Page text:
Ensuring support for disabled people and their families

Government plans to radically overhaul Disability Living Allowance and replace it with a new payment, Personal Independence Payment, got the go-ahead last week. The changes will see people who were previously entitled to Disability Living Allowance having support withdrawn as new assessment criteria is start to bite.

Both DLA and PIP are designed to help disabled people pay for the extra costs their impairment incur, but I struggle to see how this can be the reality when an estimated half a million disabled people stand to lose support when new eligibility criteria come in to force in 2013.

Over recent weeks the papers have been full of disabled people’s stories and their concerns for the future, but we must not forget that many of these people have children (young and old). What will the impact be on their lives if their parents lose the support that gets them up in the morning?

The stakes have never been higher for disabled people and their children. Both my parents are disabled and I am desperately worried about what the future holds for us all if the new PIP assessment sees their support cut.

As DLA is my parents’ only source of income, the impact of any change to the amount they receive could have a devastating impact on the whole family. We only just manage to pay for the basics as it is, to put food on the table and a roof over our heads. I’m really worried about what the future may bring…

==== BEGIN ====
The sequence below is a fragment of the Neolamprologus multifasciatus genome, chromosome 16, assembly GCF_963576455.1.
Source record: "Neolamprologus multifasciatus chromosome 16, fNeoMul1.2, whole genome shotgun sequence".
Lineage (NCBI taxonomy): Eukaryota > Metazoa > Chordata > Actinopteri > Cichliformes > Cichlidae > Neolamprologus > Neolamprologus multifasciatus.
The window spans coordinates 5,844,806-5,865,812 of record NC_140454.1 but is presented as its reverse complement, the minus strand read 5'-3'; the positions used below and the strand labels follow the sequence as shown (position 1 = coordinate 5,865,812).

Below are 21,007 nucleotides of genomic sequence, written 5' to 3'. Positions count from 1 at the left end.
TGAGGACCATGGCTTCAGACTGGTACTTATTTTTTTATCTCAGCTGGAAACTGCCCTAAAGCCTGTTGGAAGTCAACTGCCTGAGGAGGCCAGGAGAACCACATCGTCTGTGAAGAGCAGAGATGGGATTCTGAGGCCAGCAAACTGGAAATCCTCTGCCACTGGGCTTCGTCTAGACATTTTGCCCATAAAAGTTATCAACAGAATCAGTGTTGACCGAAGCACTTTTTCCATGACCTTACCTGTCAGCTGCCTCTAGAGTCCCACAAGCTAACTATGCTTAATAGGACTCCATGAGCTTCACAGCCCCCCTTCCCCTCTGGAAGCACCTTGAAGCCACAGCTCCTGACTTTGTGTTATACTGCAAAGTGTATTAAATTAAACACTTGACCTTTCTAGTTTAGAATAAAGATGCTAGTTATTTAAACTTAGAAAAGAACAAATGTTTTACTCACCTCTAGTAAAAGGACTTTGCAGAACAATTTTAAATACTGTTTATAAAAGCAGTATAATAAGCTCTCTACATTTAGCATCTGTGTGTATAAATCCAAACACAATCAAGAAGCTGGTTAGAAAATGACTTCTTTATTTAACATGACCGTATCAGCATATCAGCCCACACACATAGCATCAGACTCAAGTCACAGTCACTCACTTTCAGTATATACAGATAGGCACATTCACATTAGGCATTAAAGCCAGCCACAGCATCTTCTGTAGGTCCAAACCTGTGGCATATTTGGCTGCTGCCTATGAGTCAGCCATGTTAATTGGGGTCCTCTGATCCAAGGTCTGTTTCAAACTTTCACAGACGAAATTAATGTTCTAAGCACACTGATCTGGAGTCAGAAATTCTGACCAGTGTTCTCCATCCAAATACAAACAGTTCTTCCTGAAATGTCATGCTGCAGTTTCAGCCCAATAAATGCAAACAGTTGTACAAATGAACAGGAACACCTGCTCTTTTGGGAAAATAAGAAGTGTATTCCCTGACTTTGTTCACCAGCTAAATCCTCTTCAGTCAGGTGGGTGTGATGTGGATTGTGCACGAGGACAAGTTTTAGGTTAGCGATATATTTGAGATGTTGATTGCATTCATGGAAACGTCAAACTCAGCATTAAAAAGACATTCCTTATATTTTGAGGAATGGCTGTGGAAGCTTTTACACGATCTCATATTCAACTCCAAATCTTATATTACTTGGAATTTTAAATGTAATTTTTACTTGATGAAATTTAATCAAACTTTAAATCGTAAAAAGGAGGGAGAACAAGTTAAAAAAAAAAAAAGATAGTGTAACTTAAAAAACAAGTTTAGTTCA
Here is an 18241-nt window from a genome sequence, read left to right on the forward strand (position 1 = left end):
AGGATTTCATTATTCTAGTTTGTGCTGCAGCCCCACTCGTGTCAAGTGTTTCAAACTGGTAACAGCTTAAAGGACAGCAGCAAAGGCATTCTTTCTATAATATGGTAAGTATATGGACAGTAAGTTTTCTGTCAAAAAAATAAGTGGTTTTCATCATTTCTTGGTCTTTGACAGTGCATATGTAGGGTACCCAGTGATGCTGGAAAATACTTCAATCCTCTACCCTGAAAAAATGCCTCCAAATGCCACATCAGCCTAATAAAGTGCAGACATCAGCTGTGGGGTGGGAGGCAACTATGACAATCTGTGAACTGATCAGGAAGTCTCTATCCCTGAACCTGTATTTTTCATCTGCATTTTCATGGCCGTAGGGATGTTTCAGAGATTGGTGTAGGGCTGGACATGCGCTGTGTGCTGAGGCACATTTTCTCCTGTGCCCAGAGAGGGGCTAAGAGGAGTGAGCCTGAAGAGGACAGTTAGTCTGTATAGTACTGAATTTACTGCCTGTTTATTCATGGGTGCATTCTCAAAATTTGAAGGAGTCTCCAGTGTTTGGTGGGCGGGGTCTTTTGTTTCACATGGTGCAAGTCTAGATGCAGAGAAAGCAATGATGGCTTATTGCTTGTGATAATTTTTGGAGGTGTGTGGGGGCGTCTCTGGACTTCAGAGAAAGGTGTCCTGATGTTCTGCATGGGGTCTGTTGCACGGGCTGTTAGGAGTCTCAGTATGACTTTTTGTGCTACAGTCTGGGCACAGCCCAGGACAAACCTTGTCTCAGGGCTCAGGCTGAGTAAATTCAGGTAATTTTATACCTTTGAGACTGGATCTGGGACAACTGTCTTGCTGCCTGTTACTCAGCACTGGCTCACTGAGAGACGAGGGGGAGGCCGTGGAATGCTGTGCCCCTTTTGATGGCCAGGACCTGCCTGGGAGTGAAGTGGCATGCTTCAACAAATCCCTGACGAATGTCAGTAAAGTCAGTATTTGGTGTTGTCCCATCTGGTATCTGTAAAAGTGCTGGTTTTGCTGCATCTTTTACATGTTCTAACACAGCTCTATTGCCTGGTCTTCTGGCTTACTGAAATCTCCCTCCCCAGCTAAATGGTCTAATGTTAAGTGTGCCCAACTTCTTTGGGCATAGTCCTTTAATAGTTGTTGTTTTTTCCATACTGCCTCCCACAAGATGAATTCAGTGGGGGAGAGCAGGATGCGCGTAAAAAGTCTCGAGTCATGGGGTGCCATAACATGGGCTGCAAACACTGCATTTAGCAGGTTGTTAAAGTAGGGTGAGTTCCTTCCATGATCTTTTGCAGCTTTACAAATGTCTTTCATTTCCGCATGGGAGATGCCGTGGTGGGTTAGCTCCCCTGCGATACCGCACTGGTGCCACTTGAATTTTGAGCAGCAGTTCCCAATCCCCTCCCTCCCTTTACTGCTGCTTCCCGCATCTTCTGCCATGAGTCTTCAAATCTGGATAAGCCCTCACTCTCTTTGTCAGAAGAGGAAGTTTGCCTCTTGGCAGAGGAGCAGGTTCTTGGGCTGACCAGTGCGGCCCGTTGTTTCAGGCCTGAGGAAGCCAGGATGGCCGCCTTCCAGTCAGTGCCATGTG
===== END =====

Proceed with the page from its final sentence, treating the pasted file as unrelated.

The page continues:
I’m determined to ensure the Government understands the impact of these reforms on families across the country. Time is running out to influence their plans.

The Government’s new PIP consultation is likely to be our last chance to have our say before the changes become law and I need your help.

I’m looking for other children (young and old) of disabled people to help me put together a joint response to these proposals that leave them in no doubt of the impact the changes will have. If you share my concerns please get in touch with any comments, stories or concerns you have that you think might persuade the Government to think again.

The issue of who gets what support and how this is decided has long since moved on from being a debate about public finances. It is now, in my opinion, a struggle to defend the human rights and the dignity of people most in need of our support and a debate in which we should all engage.

If you would like to get involved, please get in touch via the campaigns network. Email campaigns@scope.org.uk